I Will...Lessons From the Surfer's Code
What a surfer's story can teach us about the promises we make to ourselves about the future.
Shaun Tomson is a businessman and inspirational speaker living in Santa Barbara, California, with his wife, Carla, and son, Luke. He is a former World Surﬁng Champion, and has been listed as one of the 25 most inﬂuential surfers of the century (Surfer, 1999) and one of the 16 greatest surfers of all time (Surﬁng, 2004). He is a business ﬁnance graduate from the University of Natal and has created two popular apparel brands: Instinct in the 1980s and Solitude in the ’90s. He is the author of Surfer’s Code (2006), producer of the documentary ﬁlm Bustin’ Down the Door (2006), and a board member of Surfrider Foundation and the Santa Barbara Boys & Girls Club.
A number of years ago a surﬁng friend of mine, Glenn Hening, invited a group of kids to a surf contest at my adopted home beach of Rincon, a famous break that straddles the county lines of Santa Barbara and Ventura in Southern California. Glenn is also a teacher and environmentalist, and Rincon was facing a severe sewage problem during winter rains—the time of year Rincon breaks best. He was holding an event to bring attention to the issue and to encourage homeowners along the beach to modernize their aging septic systems and help clean up the water. He asked me to present each kid with a keepsake to remember the day—something that would encourage them to become more environmentally aware—and he gave me a budget of $120.
My wife, Carla, and I ran an apparel company at the time—Solitude—and it would have been easy for me to grab some gear for the kids or use my contacts in the surf industry to get a pile of surf-related products donated. Instead I went home, sat down in front of my laptop, and quickly wrote out the twelve most important lessons that surﬁng had taught me about life: twelve lines, 105 words, each lesson beginning with the words “I Will.” It was all done in twenty minutes. I had no ﬁxed objective, no targeted number of words, just the idea of getting something down that I thought would be useful and important to these young people. The lessons fell into a natural order, one by one, like a twelve-wave set that I’ve often seen at my favorite break in the world, Jeffreys Bay in South Africa. When I was ﬁnished I titled the lessons “Surfer’s Code.”
I had the lessons printed onto one hundred plastic cards at a local shop, and it cost me $120—right on budget. I handed them out to the kids at the event. I told them that I didn’t create the code, I simply wrote down lessons that were already out there—in my heart and in the hearts of many surfers—but that sometimes get overlooked in our busy lives. After my little talk the kids asked me for more cards for their friends and family.
The cards turned into a groundswell, and I began giving talks at various schools and other gatherings about the life lessons that surﬁng had taught me. I handed out more cards and even put them in the pockets of the boardshorts that were in our Solitude clothing line. The talks eventually evolved into a book called Surfer’s Code, in which I told the stories I’d learned from traveling around the oceans of the world and how I used surﬁng as a metaphor for riding the waves of life. I gave motivational talks from Las Vegas and Abu Dhabi to Johannesburg. I spoke to multinational corporations like Disney, Cisco, and General Motors, and I shared the stage with successful businessman Sir Richard Branson and best-selling author Malcolm Gladwell. No matter the audience I always stressed the fundamental lessons that surﬁng had taught me about life. I talked about a simple code I had learned that helped me deal with fear, defeat, and personal tragedy.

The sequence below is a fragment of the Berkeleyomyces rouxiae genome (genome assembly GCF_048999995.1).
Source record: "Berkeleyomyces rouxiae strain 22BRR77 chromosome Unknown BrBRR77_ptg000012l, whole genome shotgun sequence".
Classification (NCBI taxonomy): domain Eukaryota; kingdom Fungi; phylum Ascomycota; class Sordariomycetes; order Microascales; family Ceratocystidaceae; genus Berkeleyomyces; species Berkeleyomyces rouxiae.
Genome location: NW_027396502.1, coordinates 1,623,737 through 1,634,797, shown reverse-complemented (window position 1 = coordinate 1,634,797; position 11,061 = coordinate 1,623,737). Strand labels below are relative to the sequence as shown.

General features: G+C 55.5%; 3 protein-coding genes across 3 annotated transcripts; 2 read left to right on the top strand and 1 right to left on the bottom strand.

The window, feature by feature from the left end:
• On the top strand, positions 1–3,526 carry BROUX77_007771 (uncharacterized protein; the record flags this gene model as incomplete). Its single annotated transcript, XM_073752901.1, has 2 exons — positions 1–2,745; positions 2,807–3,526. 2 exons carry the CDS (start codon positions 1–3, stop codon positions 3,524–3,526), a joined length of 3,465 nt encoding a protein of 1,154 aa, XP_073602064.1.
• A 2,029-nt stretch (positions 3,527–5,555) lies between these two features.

This book was inspired not by the surf or by my international speaking engagements but by a small group of kids I spoke with at Anacapa School in Santa Barbara, California. I’d been invited to give a talk by Headmaster Gordon Sichi, a surfer I met out at Rincon one day. After I spoke with the students and engaged in some lively discussion, I decided to give them an assignment. I told them I’d written the original Surfer’s Code in twenty minutes—a quick exercise to capture the essence of what was important to me. I told them, “Create your own code. Take twenty minutes and tell me about all your goals. Begin every sentence with the words ‘I Will.’” About a week later Gordon sent me their answers. They were beautiful, sensitive, full of humor and hope. In essence the kids wrote a series of promises they had made to themselves.
This book is about many things—faith, courage, creativity, determination—but above all it’s about the promises we make to ourselves about the future. I hope these stories will inspire you to believe in yourself and to believe in the power that each and every one of us has to effect change through the power of “I Will.” Once you do that, you begin to shape your future and achieve whatever you wish for.
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